Sei Shōnagon (circa 9661017/1025) was a lady in waiting to the Heian Japanese Empress Sadako (aka Teishi) and famous for her learning, as well as her wit, which was unkind but very genuine. Sei was good company if you were her social superior or one of the few people she genuinely liked. Otherwise... not so much.
While we know a great deal about what she was like and how she thought from The Pillow Book, we know practically nothing else about her life. She was certainly a member of the Kiyohara family, probably a daughter of Kiyohara no Motosuke. Her real name is unknown, but many scholars think it might have been Kiyohara no Nagiko. She may have been briefly married to Tachibana no Norimitsu, by whom she had a son. There is a tradition that she died in poverty, which is very likely a Karmic Death inflicted on her by later commentators, who were aroused to moral dismay by her frankly described participation in the ambiguous and affair-ridden mess that was Heian-era marriage and romance. Or she may have married a second time and had a daughter.
Her personality was direct and aggressive by nature, only slightly modified by the customs of her time and place, and she was refreshingly free from the self-pity that seems to permeate the writings of other Heian women.
Appears in the following works:
- Uta Koi - She appears in several episodes of the anime, interacting with other members of the court.
- Fate/Grand Order:
- She is an Archer-Class Servant and a foil to Murasaki Shikibu, basically being way more hyperactive and embracing modern technology in writing and generally more hip to her old fashioned rival. Their relationship can be likened to a lighter version of the modern 'Boomer (Murasaki) vs Zoomer (Sei)' slang.
- In the 6th Summer Event, she is a Berserker-class Servant. She wears swimsuits and acts like a delinquent, attacking people with hammers and spray painting graffiti.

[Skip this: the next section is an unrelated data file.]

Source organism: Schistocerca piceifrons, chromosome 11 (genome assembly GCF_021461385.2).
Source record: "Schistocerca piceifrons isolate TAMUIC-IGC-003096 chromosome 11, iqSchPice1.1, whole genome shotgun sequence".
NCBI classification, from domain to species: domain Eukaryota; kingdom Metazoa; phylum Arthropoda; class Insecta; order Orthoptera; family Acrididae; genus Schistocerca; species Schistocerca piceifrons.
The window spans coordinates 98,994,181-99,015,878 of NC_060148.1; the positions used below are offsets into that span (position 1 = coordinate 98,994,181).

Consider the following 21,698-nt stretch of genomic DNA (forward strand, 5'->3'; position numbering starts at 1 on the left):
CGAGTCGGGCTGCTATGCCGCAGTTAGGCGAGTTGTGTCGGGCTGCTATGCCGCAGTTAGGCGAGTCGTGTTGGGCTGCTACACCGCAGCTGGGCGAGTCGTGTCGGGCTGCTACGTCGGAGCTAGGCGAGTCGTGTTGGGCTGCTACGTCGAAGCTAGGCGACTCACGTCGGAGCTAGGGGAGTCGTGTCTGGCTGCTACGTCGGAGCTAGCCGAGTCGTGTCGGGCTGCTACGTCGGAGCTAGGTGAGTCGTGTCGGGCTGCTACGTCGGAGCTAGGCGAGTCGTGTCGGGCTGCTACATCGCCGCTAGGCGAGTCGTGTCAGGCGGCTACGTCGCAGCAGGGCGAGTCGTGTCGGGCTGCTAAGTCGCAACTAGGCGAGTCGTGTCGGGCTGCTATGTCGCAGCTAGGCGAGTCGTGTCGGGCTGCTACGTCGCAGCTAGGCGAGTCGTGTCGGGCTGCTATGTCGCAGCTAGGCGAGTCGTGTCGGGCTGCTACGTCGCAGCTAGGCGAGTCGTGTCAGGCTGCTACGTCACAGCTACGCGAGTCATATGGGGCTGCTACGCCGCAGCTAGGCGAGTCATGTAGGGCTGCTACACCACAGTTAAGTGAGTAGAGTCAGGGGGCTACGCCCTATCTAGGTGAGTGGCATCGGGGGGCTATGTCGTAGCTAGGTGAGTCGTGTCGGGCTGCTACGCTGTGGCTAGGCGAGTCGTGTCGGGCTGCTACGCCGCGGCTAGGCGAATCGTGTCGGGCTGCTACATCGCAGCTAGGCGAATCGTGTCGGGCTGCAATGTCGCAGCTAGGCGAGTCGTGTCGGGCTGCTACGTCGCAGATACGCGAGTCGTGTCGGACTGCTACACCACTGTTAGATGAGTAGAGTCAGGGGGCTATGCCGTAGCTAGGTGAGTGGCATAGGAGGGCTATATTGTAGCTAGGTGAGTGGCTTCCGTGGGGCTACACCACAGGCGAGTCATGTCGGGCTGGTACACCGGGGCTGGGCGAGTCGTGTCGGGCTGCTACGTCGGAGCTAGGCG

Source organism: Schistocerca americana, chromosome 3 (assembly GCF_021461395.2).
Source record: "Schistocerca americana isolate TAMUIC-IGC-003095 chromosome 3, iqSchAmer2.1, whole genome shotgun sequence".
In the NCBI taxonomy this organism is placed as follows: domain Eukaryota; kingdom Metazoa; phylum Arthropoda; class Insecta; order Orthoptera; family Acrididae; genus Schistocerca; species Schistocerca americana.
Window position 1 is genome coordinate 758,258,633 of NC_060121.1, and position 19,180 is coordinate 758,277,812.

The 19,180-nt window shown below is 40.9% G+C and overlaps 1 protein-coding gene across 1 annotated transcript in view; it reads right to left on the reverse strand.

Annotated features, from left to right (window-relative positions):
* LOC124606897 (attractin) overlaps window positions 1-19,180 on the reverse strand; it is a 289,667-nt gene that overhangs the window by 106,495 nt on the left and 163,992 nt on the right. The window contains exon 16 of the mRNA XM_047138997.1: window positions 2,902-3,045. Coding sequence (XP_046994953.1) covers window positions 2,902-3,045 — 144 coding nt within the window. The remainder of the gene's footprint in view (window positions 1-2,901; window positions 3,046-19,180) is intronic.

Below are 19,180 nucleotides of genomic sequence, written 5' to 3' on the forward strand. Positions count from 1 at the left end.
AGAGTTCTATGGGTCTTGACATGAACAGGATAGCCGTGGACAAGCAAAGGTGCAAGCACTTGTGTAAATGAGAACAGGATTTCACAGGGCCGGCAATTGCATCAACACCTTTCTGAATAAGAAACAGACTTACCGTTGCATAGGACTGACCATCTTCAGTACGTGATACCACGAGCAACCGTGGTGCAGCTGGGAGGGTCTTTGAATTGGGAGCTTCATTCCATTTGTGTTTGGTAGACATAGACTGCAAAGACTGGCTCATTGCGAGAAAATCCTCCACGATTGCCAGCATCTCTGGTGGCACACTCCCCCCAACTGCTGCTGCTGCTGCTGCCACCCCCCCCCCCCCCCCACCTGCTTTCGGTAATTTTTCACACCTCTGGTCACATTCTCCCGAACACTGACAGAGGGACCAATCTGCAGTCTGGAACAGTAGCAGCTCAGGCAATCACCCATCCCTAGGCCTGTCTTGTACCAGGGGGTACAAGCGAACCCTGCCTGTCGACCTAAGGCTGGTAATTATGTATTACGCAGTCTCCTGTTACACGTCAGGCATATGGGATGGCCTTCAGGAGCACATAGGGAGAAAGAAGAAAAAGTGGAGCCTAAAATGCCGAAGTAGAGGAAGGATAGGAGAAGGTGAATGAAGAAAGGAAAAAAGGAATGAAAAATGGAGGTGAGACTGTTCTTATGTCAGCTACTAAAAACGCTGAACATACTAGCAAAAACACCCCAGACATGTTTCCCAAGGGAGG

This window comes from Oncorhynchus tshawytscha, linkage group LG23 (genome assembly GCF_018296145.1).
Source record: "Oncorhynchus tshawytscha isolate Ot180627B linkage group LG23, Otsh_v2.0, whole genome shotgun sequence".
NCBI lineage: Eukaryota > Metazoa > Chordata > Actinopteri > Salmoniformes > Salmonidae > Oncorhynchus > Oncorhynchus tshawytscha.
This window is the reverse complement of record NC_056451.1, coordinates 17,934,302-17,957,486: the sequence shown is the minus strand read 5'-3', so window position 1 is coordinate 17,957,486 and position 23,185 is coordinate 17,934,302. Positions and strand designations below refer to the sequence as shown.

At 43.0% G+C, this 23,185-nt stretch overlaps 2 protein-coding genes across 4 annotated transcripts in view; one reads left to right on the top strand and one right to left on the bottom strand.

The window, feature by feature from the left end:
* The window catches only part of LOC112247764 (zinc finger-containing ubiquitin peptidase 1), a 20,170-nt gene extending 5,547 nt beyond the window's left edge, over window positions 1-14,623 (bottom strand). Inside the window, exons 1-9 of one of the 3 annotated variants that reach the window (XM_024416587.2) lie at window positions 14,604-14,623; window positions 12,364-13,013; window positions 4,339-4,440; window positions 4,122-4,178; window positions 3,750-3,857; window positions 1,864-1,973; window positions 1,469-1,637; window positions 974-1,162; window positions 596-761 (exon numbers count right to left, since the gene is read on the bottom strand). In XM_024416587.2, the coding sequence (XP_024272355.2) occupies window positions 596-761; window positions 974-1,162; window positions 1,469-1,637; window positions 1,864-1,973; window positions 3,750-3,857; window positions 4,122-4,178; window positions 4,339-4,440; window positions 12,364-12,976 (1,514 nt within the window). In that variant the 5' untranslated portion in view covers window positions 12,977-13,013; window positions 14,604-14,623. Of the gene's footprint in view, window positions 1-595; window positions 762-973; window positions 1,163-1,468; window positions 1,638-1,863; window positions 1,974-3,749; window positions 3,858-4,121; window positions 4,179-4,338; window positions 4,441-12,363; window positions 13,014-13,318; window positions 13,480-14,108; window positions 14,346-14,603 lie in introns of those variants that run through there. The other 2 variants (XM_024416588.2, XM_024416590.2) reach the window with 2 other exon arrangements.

Examples from her life:
- Friend to All Children: Sei rather surprisingly was this - at least of pretty well-behaved children.
- Jerkass: A section of the Pillow Book describes the court ladies' reaction to an illiterate commoner who comes to beg alms from the palace after his house has burnt down. Sei writes for him a poem about the tragedy of transience, which he delightedly leaves with, believing it to a promissory note. The ladies all think this is hilarious.
- Like a God to Me: Sei's attitude to the Empress Sadako - possibly sincere.
- Photographic Memory: She was rumored to have this since she wrote down to the slightest detail about events that happened years ago.
- Really Gets Around: Sei described the correct way of receiving male visitors and was clearly on close terms with a number of men about the court.
- The Rival: With Murasaki Shikibu, who served the Empress Akiko, Sadako's rival. Murasaki's opinion of Sei is the heading quote. Sei had nothing at all to say about Murasaki herself, but plenty of unkind remarks to make about her late husband and brother.
- Shrines and Temples: Sei's religion was barely skin deep, but she very much enjoyed her regular pilgrimages to assorted fashionable temples around the capital.